Is there a connection between Canada’s annual flu shot with low-weight and premature births? Researchers at Dalhousie University in Halifax seem to think so, who argue that an overwhelming misunderstanding of the flu shot drives many pregnant mothers away from the vaccine.
The research team was led by Alexandra Legge, a fourth year medical student who worked closely with senior physicians and a perinatal epidemiologist to examine the data. First, the team reviewed a number of facts:
· Administered flu shots in Nova Scotia were highest in 2009 at the height of the H1N1 virus
· During the outbreak, 64 percent of pregnant women in the province rolled up their sleeves for the shot
· Since then, the annual number of expecting mothers accepting the flu shot fell to 16 percent
Public health officials advise pregnant women to accept the flu shot. Concerns that the vaccine is dangerous in certain trimesters are unfounded according to these officials. Legge argues that the flu shot reduces the likelihood of preterm or low-weight births.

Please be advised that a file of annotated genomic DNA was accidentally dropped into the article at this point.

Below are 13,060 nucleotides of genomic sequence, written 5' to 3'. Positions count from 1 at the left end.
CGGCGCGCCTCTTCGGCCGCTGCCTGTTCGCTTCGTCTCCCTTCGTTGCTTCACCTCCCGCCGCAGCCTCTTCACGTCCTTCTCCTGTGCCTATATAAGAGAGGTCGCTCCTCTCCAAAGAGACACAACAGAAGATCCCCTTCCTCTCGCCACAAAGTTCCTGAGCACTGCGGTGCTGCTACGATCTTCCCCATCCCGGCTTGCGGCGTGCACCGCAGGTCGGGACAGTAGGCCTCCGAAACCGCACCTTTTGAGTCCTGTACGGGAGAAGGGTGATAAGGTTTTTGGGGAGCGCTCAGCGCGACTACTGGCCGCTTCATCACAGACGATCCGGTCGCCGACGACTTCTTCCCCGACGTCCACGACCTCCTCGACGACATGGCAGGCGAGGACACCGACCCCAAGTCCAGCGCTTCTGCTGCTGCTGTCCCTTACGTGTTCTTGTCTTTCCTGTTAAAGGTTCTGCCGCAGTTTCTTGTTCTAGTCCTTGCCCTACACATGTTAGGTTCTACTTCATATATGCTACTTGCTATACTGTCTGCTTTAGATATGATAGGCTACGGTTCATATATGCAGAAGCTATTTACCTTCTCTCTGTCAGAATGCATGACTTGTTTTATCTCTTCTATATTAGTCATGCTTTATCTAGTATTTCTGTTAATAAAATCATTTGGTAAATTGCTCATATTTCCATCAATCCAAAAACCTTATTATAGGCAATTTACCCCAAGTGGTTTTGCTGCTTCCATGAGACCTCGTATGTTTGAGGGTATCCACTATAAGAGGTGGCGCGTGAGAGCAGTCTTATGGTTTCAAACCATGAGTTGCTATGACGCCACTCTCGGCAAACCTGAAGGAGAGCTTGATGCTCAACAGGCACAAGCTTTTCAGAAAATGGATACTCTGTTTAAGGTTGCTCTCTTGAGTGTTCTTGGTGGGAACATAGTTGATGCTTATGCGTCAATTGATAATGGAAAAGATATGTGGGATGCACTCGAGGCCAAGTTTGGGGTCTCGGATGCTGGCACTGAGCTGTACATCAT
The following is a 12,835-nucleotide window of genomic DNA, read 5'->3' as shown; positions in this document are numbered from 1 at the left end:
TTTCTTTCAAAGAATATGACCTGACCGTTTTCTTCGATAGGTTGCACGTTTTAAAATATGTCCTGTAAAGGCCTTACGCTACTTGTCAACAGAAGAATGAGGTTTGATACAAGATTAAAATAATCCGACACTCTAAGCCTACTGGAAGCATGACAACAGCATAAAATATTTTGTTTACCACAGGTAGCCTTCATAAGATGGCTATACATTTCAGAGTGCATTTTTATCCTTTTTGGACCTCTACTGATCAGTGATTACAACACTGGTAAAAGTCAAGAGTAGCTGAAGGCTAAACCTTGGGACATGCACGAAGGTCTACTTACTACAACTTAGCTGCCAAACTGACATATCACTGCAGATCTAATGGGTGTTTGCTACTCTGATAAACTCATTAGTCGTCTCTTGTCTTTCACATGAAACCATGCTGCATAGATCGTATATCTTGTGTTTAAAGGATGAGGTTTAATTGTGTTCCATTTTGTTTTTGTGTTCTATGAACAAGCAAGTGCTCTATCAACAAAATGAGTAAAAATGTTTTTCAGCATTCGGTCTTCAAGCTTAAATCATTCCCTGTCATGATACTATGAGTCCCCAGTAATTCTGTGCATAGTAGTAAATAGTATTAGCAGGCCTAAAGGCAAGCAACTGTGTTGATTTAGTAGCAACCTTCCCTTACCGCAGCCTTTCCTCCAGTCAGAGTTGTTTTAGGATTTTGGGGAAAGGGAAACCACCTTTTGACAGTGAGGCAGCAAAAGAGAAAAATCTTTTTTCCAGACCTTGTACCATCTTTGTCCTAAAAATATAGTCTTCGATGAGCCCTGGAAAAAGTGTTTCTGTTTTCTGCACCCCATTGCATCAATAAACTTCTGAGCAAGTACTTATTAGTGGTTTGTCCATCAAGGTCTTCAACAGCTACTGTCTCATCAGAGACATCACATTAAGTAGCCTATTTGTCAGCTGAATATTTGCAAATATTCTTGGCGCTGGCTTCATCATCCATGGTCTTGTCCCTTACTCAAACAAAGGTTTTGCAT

“The theory would be that perhaps the vaccine is exerting a protective effect on the fetus by averting infection and therefore avoiding the systemic inflammatory response.”
In Legge’s study, the research results showed that:
· 1,960 pregnant women in a group of 12,000 between November 2010 and March 2012 got the flu shot
· Those women had a 25 percent reduced chance of a premature or low-weight birth
· Women in rural Nova Scotia and with diagnosed medical conditions were more likely to get the shot
· Women who already have babies are less likely to get the shot
Legge hopes the results of the study will encourage more pregnant women, as well as more Canadians to acquire the flu shot each and every season.
“I think our focus needs to be on better elucidating what the reasons are for low vaccination uptake and to then look at strategies for improving that uptake.”